Regulation A+ – allows the creator to offer SEC-approved security to non-accredited investors through a general solicitation for up to $50 million in investment. This long procedure requires a two-year IPO-level CPA audit, many ICOs have applied for it but only a few have got it. If granted, the tokens are not locked down for a year period.
Prometheum is one of the companies that was granted their approval for a Reg A+ – allowing them to raise $50 million through its ‘Ember’ token. Prometheum is the world’s first blockchain ecosystem for the fully compliant issuance, trading, clearing & settling of tokenized securities.
Regulation S – don’t deal with Americans when a security offering is executed in a country apart from the US and is therefore not subjected to the registration requirement under section 5 of the 1993 Act. The creators are still required to follow the security regulations of the country where they are supposed to be executed.
Regulation Crowd Fund – is capped to $ 1.07 million. Gab has completed running an STO under the framework for a social network offering.
U.S. Securities and Exchange Commission (SEC) vs. ICO
On the 11th of October, the US Securities and Exchange Commission (SEC) filed a lawsuit against the Telegram ICO, which sold $1.7 billion’s worth of tokens. The network was supposed to go live on Oct. 31, but the SEC banned the launch of GRAM tokens and with the approval from Telegram investors it has been postponed until April 31, 2020. The SEC claimed that the sale of GRAM amounted to an unregistered securities offering in violation of federal securities laws.
The SEC used the specifics shared by an investor to subsidize its conclusion that the offering to attract the investor was breaking the law. The SEC cited, “Telegram spoke of its “A+ engineering team” and the “chance for 0x-50x returns on the investments.”
Telegram responded to the offense with a fresh filing on Nov. 12, and lawyers representing Telegram have accused the U.S. Securities and Exchange Commission (SEC) of not observing just practice in criticizing the messaging service company. Read more from here.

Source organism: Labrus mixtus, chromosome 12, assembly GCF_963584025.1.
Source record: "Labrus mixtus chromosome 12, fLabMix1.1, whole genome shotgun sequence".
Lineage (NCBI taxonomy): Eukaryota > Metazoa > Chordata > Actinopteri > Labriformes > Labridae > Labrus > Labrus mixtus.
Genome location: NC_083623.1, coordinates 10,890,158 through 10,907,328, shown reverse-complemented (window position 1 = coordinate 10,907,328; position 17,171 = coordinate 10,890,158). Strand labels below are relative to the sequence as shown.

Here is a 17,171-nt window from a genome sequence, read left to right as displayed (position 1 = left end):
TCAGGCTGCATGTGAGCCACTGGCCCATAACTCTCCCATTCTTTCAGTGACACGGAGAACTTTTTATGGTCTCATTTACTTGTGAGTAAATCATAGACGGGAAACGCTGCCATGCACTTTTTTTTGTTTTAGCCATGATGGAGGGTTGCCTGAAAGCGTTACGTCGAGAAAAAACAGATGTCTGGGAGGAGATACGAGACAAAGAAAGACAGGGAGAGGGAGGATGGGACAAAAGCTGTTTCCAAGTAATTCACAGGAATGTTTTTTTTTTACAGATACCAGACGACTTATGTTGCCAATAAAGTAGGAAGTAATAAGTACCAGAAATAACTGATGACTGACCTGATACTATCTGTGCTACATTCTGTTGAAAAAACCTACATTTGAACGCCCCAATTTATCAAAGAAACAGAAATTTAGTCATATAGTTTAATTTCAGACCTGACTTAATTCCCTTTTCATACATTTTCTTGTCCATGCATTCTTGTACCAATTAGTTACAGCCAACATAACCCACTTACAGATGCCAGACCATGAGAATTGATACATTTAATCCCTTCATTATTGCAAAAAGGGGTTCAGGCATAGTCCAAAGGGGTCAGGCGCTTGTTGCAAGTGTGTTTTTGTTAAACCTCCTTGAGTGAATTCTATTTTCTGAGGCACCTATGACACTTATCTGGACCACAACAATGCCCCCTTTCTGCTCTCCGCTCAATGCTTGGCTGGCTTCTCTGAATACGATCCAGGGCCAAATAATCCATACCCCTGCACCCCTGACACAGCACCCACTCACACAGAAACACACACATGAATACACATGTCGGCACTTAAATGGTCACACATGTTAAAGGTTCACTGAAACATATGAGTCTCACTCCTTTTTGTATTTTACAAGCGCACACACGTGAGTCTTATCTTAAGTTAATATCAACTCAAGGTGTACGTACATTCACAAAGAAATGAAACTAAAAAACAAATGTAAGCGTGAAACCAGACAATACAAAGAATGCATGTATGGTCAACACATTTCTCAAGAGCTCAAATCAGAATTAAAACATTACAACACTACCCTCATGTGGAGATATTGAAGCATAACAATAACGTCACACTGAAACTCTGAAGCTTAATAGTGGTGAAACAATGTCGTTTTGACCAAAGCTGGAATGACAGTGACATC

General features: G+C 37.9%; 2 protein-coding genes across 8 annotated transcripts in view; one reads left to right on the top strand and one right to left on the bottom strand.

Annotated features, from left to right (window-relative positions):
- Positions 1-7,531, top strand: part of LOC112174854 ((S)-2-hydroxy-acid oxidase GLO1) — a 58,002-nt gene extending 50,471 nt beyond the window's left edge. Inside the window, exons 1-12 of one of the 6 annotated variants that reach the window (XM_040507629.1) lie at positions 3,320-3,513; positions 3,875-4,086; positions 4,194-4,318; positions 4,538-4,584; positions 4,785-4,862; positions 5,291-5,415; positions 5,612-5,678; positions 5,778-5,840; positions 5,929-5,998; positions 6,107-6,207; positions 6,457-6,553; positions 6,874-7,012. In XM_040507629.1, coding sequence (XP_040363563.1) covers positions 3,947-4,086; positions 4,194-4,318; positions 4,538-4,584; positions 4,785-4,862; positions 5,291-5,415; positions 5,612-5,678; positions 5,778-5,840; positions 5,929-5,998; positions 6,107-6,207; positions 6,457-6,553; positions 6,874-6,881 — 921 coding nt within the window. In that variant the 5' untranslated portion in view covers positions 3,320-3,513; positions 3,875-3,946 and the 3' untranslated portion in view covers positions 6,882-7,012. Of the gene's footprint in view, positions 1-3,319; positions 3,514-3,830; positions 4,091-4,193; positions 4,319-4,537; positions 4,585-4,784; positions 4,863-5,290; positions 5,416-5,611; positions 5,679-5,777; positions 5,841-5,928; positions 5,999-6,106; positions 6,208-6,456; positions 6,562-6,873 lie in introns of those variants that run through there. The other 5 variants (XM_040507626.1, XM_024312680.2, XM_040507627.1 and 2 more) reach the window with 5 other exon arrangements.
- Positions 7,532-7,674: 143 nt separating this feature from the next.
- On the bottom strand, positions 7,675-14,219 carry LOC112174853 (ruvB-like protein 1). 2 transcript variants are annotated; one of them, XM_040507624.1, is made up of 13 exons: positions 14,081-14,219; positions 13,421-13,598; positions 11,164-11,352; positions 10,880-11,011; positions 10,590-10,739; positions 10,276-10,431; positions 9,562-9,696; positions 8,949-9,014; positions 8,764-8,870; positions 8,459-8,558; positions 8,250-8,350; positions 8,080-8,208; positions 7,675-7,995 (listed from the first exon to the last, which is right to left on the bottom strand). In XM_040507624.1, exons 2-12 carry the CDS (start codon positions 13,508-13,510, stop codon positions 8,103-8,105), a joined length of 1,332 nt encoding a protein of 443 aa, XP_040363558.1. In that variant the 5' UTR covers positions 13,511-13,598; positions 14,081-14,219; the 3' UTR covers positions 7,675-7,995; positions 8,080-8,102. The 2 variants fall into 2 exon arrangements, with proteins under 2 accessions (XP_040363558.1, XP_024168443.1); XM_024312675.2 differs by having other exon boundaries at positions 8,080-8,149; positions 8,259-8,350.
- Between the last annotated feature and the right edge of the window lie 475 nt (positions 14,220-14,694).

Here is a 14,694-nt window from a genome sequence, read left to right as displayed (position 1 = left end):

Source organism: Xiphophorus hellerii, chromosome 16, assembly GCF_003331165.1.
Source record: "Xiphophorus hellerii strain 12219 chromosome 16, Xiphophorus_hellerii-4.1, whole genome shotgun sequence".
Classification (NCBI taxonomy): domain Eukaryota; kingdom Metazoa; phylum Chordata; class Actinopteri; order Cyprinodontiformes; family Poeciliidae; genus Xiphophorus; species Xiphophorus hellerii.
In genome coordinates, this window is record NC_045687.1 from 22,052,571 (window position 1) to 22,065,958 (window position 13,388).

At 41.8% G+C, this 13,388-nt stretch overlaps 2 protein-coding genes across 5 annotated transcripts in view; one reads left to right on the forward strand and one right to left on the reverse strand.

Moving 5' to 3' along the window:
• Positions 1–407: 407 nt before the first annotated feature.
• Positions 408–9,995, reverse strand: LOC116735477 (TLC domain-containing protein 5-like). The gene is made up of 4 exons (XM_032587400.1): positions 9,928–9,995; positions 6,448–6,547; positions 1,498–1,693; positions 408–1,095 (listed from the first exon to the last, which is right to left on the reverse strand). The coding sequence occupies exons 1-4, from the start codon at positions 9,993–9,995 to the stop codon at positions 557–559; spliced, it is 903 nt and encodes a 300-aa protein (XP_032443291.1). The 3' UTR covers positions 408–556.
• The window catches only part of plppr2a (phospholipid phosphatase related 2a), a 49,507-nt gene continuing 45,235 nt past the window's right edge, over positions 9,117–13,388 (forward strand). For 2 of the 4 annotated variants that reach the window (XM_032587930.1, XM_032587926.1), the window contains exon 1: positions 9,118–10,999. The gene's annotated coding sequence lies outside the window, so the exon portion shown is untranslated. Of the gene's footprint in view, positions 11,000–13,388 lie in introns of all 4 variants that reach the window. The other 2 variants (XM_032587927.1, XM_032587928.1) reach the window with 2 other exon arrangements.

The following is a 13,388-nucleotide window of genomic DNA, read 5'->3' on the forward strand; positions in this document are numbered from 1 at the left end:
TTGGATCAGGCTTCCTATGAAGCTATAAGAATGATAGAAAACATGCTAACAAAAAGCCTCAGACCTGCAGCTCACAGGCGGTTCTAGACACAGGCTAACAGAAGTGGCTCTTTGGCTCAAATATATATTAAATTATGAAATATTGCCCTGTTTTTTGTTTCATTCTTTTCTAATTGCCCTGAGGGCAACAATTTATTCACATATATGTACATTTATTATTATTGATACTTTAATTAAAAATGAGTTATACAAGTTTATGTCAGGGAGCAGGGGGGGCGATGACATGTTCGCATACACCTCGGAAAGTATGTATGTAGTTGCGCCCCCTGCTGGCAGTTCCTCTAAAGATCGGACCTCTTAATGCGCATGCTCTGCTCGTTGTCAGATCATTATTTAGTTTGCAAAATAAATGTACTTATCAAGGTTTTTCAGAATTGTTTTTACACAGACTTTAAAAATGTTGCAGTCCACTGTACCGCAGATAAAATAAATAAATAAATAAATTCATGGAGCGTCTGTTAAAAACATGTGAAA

The action is just one of several battlefronts for the SEC, which has also engaged in proceedings with Canadian messaging service Kik over its $100 million ICO from 2017.
Initial Exchange Offering (IEO)
In late 2017, the world’s largest exchange, Binance, created the first IEO through Binance Launchpad; a token creation platform that allowed new cryptocurrencies to be sold directly from the exchange. The Launchpad has garnered a lot of attention because of their IEOs have been incredibly successful.
As the name suggests, IEO is managed on a cryptocurrency exchange platform. Unlike ICO, the IEO fundraising process is administered by the crypto exchange on behalf of a startup, which raises the security to an entirely new level. Now the project relies on an exchange or multiple exchanges to carry out crowdfunding, smart contracts, and marketing. Since the cryptocurrency exchange collects a fee from the sales, it is incentivized to help with the marketing and market-making operations.
The token sales are administered through the exchange platform. Token issuers must pay a listing fee and an interest from the number of tokens sold during the IEO. Also, tokens developed by a crypto startup will be traded on numerous exchanges, and their new coins will be listed once the IEO is over.
The IEO Benefits
Exchange listing – listing your project on an exchange is one of the hardest steps towards making a healthy token economy. If an exchange participates in the project’s IEO, then it will naturally help with the listing; the project has already passed the requirements.
Exchange’s user base – the big exchanges user base is far greater than most cryptocurrency marketing campaigns can reach. By choosing an exchange for an IEO means the project will use the exchange’s existing users for their customers.
Credibility – projects that issue an IEO have increased reliability because of the Exchange that has their backs, which in practice means high security, a reliable platform, and active customer service.